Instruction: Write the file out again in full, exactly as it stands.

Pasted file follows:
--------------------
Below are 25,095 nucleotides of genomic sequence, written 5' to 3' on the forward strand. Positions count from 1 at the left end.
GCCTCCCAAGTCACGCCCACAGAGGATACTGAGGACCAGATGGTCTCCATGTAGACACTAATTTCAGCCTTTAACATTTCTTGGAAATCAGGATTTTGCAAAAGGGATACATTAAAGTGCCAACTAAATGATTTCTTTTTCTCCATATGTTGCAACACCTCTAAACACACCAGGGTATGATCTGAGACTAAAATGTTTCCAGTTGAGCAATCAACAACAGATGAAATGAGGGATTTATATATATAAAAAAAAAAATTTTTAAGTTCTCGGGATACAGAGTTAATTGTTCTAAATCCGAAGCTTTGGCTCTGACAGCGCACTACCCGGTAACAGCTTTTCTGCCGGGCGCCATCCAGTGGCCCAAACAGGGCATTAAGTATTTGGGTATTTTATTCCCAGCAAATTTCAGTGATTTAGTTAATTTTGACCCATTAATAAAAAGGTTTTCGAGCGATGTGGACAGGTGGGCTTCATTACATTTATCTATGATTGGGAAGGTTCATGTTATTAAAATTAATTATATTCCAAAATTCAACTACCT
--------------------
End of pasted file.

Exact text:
Below are 25,095 nucleotides of genomic sequence, written 5' to 3' on the forward strand. Positions count from 1 at the left end.
GCCTCCCAAGTCACGCCCACAGAGGATACTGAGGACCAGATGGTCTCCATGTAGACACTAATTTCAGCCTTTAACATTTCTTGGAAATCAGGATTTTGCAAAAGGGATACATTAAAGTGCCAACTAAATGATTTCTTTTTCTCCATATGTTGCAACACCTCTAAACACACCAGGGTATGATCTGAGACTAAAATGTTTCCAGTTGAGCAATCAACAACAGATGAAATGAGGGATTTATATATATAAAAAAAAAAATTTTTAAGTTCTCGGGATACAGAGTTAATTGTTCTAAATCCGAAGCTTTGGCTCTGACAGCGCACTACCCGGTAACAGCTTTTCTGCCGGGCGCCATCCAGTGGCCCAAACAGGGCATTAAGTATTTGGGTATTTTATTCCCAGCAAATTTCAGTGATTTAGTTAATTTTGACCCATTAATAAAAAGGTTTTCGAGCGATGTGGACAGGTGGGCTTCATTACATTTATCTATGATTGGGAAGGTTCATGTTATTAAAATTAATTATATTCCAAAATTCAACTACCT